The Nigerian Senate has passed a bill which compels hospital in the country to treat victims of gunshot without demanding police report or financial deposit. A refusal to do so is termed unlawful by the bill.
The bill titled, “Compulsory Treatment and Care of Victims of Gunshots” was passed during the plenary session of the Senate on Tuesday, July 11.
The bill also made it mandatory for every person, including security agents, to render “every possible assistance” to victims of gunshot wounds, including taking such persons to the nearest hospital for immediate treatment.
While passing the bill, the Senate President, Bukola Saraki, said not every victim of a gunshot wound is a criminal and as such, “it is important that a legal framework be put in place to avoid unnecessary loss of lives”.
According to Saraki, “By the passage of this Bill, the Senate has moved to ensure that every hospital in Nigeria, both public and private, must accept to treat victims of gunshot wounds without any clearance from the police.
“What we have done is to ensure that everyone is entitled to medical treatment, irrespective of the cause of the shooting.
“We should reserve judgment for the criminal justice system, and leave healthcare for the medical professionals”, he said.
This comes one year and some months after the governor of Kaduna State, Malam Nasir Ahmad El-Rufai, issued a directive to all hospitals in the state to treat persons with gunshot wounds and accident victims before demanding to see a police report.
According to the governor, the duty to save lives was of paramount importance and must, therefore, come ahead of formal reports to the police.
The directive was revealed to newsmen in a statement by the Governor’s media aid, Samuel Aruwan, on Thursday, April 28, 2016.
The statement read:
“The Governor of Kaduna State, Malam Nasir Ahmad El-Rufai, has directed all hospitals in the state to, with immediate effect, start treating persons with gunshot wounds and accident victims without demanding Police Report as a basis for attention.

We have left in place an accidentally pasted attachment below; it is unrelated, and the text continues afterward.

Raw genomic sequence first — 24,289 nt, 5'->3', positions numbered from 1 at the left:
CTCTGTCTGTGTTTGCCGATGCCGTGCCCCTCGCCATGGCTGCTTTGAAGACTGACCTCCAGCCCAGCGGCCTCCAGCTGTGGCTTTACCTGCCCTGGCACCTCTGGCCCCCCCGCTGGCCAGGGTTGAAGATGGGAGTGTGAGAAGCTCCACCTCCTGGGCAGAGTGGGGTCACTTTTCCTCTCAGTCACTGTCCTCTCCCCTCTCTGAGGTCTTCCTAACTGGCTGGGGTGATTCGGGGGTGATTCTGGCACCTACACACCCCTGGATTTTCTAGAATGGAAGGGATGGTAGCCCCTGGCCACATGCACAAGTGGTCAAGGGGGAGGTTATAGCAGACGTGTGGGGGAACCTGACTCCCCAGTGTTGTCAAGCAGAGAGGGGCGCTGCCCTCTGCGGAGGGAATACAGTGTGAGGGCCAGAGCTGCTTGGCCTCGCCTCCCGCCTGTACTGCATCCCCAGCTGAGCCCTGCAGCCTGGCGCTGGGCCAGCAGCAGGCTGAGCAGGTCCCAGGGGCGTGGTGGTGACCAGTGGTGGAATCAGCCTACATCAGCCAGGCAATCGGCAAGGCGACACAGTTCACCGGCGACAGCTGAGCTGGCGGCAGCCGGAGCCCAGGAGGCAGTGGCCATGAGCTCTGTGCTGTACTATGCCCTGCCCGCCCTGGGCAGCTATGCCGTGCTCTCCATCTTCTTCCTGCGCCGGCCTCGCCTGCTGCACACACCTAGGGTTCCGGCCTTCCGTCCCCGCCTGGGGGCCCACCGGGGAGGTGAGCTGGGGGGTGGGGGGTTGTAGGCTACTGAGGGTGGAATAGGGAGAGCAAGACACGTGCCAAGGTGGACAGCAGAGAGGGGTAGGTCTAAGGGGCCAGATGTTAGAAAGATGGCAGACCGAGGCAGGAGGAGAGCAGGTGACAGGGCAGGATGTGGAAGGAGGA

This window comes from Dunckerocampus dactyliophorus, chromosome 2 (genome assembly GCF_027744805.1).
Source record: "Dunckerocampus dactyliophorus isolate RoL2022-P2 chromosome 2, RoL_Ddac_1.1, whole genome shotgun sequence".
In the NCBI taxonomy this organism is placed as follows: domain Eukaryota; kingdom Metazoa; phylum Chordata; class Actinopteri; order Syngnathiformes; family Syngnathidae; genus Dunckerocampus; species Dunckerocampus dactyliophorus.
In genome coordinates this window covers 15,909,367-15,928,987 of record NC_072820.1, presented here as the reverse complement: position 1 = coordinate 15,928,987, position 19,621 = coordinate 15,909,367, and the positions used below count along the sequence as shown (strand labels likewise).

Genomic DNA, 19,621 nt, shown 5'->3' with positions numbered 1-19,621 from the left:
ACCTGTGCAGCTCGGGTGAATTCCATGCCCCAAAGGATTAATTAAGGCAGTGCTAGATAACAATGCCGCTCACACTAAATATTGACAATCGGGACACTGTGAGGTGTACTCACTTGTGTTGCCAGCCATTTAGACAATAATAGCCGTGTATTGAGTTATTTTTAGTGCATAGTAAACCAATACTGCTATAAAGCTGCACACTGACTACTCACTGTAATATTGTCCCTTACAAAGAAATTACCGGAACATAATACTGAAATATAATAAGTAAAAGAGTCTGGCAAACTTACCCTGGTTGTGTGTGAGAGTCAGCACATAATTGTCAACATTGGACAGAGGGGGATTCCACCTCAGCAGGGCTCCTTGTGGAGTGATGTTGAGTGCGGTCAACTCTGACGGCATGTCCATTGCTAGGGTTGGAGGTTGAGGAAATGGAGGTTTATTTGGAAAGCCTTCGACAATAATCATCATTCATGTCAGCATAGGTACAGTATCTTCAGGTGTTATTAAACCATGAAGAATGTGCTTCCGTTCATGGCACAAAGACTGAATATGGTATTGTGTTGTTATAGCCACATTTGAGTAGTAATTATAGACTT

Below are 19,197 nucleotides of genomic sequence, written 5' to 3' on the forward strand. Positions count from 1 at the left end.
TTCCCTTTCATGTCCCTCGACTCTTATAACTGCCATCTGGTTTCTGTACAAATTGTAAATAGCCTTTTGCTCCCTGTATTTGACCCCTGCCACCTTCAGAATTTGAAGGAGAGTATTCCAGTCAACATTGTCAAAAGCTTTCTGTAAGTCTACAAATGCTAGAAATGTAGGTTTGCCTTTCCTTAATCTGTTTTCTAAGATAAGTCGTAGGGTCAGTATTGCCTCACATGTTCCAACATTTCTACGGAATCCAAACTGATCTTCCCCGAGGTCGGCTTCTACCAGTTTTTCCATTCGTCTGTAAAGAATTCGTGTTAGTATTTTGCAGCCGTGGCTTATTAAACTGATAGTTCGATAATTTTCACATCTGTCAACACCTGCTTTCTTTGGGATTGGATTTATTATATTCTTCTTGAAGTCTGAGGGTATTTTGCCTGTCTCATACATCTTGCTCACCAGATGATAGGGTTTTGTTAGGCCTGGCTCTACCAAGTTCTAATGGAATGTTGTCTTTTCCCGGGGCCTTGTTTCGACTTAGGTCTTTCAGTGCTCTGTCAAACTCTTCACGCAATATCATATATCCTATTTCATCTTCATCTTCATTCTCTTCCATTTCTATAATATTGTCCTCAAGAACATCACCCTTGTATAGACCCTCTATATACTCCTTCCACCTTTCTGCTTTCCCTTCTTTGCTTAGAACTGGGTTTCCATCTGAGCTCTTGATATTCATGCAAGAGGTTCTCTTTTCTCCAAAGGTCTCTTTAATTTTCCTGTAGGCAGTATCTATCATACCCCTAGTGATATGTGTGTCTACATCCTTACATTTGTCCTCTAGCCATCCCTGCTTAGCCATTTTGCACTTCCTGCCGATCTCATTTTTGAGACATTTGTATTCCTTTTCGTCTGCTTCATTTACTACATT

“Lives must be saved first, before the formalities of demanding Police Reports from victims. After saving lives, hospitals and other agencies can start making inquiries regarding how the gunshot wounds and other injuries were sustained.
“We consider it a gross abdication of responsibility if any hospital leaves injured patients unattended because of the absence of Police Reports.
“What is important is saving lives. There is no reason for an innocent citizen who has survived armed robbery and needs treatment for a gunshot wound to be denied the medical attention he requires.
“The hospitals can comply with reporting requirements to the police after providing the care the patient needs.
“This is the unanimous resolution of the Kaduna State Security Council. As Governor, I have communicated this decision to the Kaduna State Ministry of Health and Human Services and other concerned agencies operating in the state.
“A moment of trauma is not the time to put the paper before lives. All our healthcare agencies have been advised that it will amount to criminal neglect to deny or delay critical care to such patients.”
Meanwhile, some of the other bills passed by the Senate on Tuesday were animal health and husbandry technologies (registration, etc) bill, 2017 (HB. 320); corporate manslaughter bill, 2017 (HB. 273); National Child Protection and Enforcement Agency bill, 2017 (HB. 127) and National Intelligence Agency pension board bill, 2017 (HB. 842).
Others include Nigerian Academy of Science bill, 2017 (HB. 917) and the national postgraduate college of medical laboratory science bill (HB. 405).